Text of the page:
EXPIRED

US firm gives up bid on Imperial Bank assets

KDIC however wondered why the firm was forcing the offer on depositors, leaking correspondences to media, breaching confidentiality

In Summary
  • The firm has accused KDIC of unwillingness to give feedback , despite revising the offer to fully compensate depositors
  • Last month, the depositor's body dismissed the first offer from the Canada based unit, saying the offer lacked merit. The firm submitted a refined offer early this month
Imperial Bank depositors hold placards outside the Westlands branch. /ENOS TECHE
Imperial Bank depositors hold placards outside the Westlands branch. /ENOS TECHE

A Canadian subsidiary of the US investment firm Amassment Corporation has withdrawn its offer for Sh49 billion assets of the defunct Imperial Bank, after last Friday's deadline. 

In an email to the Star, the firm's chief executive Randy Sidhu accused the Kenya Depositors Insurance Corporation (KDIC) of laxity and unwillingness to give feedback , despite revising the offer to fully compensate depositors without the regulator having to incur any capital compensation.

Last month, KDIC dismissed the first offer from the Canada based unit, saying it lacked merit forcing it to submit a refined offer early this month.

 
 

''It is truly a shame, as our revised offer would have given 100 per cent to depositors without KDIC having to incur any capital compensation. Depositors should be angry, as this golden opportunity for full recovery and in the hands of KDIC has now been lost,'' Sidhu said.

KDIC however wondered why the firm was forcing the offer on depositors, leaking correspondences to media and breaching confidentiality.

The depositor's agency added that only institutions licensed by the Central Bank of Kenya can acquire assets and deposit liabilities as per KDI Act 2012.

KDIC boss Mohamud Mohamud said he will issue a comprehensive statement on the matter.

In the revised offer seen , Amassment deleted the clause that required KDIC to invest 20 per cent of deposits in the special purpose vehicle to be fully owned by it.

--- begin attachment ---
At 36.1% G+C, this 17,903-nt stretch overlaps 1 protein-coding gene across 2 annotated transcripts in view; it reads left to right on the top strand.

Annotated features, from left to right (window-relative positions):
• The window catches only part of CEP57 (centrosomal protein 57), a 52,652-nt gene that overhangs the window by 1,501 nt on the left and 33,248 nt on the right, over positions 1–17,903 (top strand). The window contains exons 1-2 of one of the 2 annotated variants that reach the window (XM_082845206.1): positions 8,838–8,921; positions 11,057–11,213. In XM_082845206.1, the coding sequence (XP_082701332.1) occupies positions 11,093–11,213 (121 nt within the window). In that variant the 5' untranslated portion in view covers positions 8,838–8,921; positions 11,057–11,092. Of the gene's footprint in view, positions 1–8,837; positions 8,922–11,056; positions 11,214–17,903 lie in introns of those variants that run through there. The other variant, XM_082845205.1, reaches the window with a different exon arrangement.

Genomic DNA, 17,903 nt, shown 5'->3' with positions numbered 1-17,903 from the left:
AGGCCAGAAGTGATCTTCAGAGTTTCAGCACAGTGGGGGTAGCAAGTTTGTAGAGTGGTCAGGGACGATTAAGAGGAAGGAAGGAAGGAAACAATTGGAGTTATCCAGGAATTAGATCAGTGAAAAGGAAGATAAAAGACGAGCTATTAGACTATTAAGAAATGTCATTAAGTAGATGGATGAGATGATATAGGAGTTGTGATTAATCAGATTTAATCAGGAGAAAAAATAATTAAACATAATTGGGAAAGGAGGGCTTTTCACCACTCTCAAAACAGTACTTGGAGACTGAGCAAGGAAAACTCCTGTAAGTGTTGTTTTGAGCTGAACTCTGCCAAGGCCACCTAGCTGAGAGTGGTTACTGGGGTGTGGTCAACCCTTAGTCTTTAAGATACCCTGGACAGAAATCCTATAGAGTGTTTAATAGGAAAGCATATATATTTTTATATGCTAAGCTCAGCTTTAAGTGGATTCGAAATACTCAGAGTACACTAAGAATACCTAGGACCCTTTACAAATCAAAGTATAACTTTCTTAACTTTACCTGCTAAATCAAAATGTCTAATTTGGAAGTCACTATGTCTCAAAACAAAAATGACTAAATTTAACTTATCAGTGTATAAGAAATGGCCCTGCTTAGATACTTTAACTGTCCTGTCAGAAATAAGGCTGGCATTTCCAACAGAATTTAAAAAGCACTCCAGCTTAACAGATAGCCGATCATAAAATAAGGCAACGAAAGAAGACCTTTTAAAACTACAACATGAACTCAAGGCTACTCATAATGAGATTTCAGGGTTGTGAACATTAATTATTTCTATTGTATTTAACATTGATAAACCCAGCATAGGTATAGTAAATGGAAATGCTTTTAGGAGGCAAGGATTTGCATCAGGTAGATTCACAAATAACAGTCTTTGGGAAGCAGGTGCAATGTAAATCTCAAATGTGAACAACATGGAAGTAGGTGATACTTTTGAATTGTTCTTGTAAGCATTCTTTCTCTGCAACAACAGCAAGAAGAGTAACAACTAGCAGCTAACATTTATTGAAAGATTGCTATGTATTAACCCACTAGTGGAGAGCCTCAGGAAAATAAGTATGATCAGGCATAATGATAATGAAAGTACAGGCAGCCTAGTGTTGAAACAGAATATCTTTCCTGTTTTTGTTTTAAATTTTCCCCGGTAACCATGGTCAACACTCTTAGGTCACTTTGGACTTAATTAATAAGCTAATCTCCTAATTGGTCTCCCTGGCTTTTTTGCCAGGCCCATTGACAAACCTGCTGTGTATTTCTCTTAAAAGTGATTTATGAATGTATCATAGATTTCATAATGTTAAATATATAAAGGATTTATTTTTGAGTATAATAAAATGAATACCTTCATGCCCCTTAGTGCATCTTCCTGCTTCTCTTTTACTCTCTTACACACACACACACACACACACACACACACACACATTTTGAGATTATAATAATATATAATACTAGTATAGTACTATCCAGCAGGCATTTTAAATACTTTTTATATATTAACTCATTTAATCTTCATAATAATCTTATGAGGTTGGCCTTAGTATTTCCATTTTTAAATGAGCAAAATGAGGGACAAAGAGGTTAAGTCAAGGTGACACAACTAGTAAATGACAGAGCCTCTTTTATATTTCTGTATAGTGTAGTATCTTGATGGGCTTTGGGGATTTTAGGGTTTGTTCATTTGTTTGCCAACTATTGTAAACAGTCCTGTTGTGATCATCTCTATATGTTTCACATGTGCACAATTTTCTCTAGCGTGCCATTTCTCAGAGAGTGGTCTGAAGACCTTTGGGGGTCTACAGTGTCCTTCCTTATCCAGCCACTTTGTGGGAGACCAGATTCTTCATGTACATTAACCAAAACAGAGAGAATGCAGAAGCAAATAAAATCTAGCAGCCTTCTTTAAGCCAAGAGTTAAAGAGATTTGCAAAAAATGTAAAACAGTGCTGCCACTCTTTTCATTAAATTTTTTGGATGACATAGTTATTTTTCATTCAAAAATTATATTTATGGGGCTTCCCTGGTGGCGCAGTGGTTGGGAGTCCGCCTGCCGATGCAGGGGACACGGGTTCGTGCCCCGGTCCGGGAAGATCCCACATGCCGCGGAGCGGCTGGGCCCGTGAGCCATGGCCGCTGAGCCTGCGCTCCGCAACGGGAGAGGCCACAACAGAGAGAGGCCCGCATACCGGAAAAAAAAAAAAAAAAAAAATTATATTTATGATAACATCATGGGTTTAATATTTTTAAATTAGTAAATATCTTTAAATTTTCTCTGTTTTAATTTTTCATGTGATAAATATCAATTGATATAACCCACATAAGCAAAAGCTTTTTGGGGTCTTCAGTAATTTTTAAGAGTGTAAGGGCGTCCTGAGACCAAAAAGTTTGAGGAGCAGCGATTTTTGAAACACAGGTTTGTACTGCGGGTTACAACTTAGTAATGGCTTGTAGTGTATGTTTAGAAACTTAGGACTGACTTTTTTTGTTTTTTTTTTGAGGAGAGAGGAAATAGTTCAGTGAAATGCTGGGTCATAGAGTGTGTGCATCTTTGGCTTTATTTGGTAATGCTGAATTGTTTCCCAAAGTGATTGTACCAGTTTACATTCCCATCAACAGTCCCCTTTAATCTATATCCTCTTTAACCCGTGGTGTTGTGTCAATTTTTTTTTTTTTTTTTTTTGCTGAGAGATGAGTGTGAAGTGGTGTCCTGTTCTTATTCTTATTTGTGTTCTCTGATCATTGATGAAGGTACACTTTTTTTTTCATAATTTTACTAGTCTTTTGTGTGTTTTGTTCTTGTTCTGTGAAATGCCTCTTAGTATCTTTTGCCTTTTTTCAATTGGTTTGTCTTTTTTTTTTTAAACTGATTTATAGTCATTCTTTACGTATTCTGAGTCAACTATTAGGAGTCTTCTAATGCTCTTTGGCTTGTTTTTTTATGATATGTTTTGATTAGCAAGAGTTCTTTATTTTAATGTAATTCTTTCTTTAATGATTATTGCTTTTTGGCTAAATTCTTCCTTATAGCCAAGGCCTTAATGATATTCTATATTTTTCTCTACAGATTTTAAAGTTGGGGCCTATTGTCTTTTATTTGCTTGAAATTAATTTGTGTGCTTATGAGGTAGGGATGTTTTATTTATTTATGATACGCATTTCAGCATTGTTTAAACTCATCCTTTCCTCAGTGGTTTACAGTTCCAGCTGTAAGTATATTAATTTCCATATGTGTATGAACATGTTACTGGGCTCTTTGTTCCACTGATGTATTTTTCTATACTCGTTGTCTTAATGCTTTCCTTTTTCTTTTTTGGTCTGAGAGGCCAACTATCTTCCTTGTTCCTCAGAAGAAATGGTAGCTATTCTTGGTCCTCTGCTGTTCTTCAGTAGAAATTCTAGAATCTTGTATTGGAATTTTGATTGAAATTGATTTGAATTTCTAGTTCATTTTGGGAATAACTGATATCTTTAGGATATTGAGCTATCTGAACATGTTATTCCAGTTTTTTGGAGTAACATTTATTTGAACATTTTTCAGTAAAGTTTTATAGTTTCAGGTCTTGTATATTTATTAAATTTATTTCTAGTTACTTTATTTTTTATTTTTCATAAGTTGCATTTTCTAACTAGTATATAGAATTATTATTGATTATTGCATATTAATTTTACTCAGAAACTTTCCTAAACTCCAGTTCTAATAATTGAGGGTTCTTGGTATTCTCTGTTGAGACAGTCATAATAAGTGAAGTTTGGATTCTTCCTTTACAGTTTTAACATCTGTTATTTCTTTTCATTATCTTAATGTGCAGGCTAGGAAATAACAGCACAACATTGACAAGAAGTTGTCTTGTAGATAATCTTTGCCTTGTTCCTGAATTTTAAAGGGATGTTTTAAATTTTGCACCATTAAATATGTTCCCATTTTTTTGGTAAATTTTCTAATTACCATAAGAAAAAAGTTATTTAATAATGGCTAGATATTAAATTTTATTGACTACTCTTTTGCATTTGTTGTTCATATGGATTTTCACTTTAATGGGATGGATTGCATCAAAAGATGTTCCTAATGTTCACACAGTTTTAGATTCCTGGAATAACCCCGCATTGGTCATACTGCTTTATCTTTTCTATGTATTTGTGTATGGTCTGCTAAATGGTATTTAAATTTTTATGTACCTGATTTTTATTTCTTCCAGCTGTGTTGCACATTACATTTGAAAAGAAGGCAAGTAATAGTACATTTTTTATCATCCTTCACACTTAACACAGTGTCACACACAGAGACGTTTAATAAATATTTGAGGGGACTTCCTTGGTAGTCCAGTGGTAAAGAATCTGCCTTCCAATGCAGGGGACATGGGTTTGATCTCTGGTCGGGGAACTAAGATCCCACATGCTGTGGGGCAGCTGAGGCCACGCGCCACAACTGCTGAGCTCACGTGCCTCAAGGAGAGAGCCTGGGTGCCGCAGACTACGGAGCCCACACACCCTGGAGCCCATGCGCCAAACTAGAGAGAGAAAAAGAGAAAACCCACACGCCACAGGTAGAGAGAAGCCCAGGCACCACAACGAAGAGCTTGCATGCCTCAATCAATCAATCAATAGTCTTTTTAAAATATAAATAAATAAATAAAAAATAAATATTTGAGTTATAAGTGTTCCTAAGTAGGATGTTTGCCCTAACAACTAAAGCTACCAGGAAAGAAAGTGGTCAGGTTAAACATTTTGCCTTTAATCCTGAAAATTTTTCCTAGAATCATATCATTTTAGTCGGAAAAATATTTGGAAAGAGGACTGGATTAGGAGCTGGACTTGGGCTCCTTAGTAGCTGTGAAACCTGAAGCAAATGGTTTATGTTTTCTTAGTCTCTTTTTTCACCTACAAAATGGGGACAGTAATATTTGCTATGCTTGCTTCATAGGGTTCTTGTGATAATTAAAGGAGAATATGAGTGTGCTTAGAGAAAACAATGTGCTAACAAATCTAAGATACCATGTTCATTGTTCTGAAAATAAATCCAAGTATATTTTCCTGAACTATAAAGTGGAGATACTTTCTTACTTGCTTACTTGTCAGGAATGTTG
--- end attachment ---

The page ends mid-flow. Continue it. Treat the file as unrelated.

The transaction was to be a debt-for-equity swap whereby the new company would have issued uncertified class A preferred shares for full face value to depositors.

The special purpose vehicle was to be domiciled either in Kenya or outside the country, with select employees of Imperial adopted to oversee the performing assets and manage the recovery of non-performing loans.

 
 

Speaking to the Star on phone, Imperial Bank Depositors Lobby chairman Mahmood Khambiye said depositors are kept in the dark, only reading details of offers granted in press.

''The offer by Amassment Corporation as reported in media was not clear. We did not understand jargons like uncertified class A shares. It is unfortunate that KDIC did not even bother to explain to affected depositors,''Khambiye said.

He added that KCB Group which had submitted a binding offer decided to revise it and neither CBK nor the depositors body said a word.

''We are taken for granted, given raw deal and silence to boot. We just need our funds,''Khambiye said.

The lender was put under receivership in 2015 after it emerged that it was operating two sets of books, with a potential fraud of Sh46 billion, putting depositors’ funds at risk.

In September, KCB Group said it will only take 7.5 per cent of the deposits and an equivalent percentage of liabilities, lower than the initial offer of 19.7 per cent.

A significant portion of Imperial Bank’s assets and liabilities are tied up in lawsuits and will remain with the KDIC.